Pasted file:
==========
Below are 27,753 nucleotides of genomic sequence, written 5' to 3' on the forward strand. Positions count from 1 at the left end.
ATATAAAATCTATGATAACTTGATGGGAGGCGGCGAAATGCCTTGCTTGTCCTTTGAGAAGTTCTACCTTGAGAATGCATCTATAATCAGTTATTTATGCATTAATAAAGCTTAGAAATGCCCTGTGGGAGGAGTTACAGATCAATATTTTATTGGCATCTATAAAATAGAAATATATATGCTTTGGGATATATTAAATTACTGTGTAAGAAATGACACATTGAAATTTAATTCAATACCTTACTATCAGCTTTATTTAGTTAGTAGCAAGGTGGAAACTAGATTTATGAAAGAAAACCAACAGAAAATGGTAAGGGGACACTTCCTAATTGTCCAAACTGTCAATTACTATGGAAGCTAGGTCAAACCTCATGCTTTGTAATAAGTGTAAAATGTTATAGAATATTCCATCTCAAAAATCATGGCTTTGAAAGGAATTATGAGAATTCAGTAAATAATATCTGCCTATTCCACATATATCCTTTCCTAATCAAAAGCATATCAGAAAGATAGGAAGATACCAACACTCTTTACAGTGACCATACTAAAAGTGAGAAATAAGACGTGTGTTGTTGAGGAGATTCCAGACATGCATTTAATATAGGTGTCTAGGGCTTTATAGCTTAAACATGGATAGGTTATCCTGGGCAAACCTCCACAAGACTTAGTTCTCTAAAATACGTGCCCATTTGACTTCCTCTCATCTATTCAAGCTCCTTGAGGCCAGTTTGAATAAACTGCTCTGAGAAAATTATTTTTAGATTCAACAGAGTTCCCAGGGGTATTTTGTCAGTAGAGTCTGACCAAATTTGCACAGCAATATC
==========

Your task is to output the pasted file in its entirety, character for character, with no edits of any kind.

Below are 27,753 nucleotides of genomic sequence, written 5' to 3' on the forward strand. Positions count from 1 at the left end.
ATATAAAATCTATGATAACTTGATGGGAGGCGGCGAAATGCCTTGCTTGTCCTTTGAGAAGTTCTACCTTGAGAATGCATCTATAATCAGTTATTTATGCATTAATAAAGCTTAGAAATGCCCTGTGGGAGGAGTTACAGATCAATATTTTATTGGCATCTATAAAATAGAAATATATATGCTTTGGGATATATTAAATTACTGTGTAAGAAATGACACATTGAAATTTAATTCAATACCTTACTATCAGCTTTATTTAGTTAGTAGCAAGGTGGAAACTAGATTTATGAAAGAAAACCAACAGAAAATGGTAAGGGGACACTTCCTAATTGTCCAAACTGTCAATTACTATGGAAGCTAGGTCAAACCTCATGCTTTGTAATAAGTGTAAAATGTTATAGAATATTCCATCTCAAAAATCATGGCTTTGAAAGGAATTATGAGAATTCAGTAAATAATATCTGCCTATTCCACATATATCCTTTCCTAATCAAAAGCATATCAGAAAGATAGGAAGATACCAACACTCTTTACAGTGACCATACTAAAAGTGAGAAATAAGACGTGTGTTGTTGAGGAGATTCCAGACATGCATTTAATATAGGTGTCTAGGGCTTTATAGCTTAAACATGGATAGGTTATCCTGGGCAAACCTCCACAAGACTTAGTTCTCTAAAATACGTGCCCATTTGACTTCCTCTCATCTATTCAAGCTCCTTGAGGCCAGTTTGAATAAACTGCTCTGAGAAAATTATTTTTAGATTCAACAGAGTTCCCAGGGGTATTTTGTCAGTAGAGTCTGACCAAATTTGCACAGCAATATC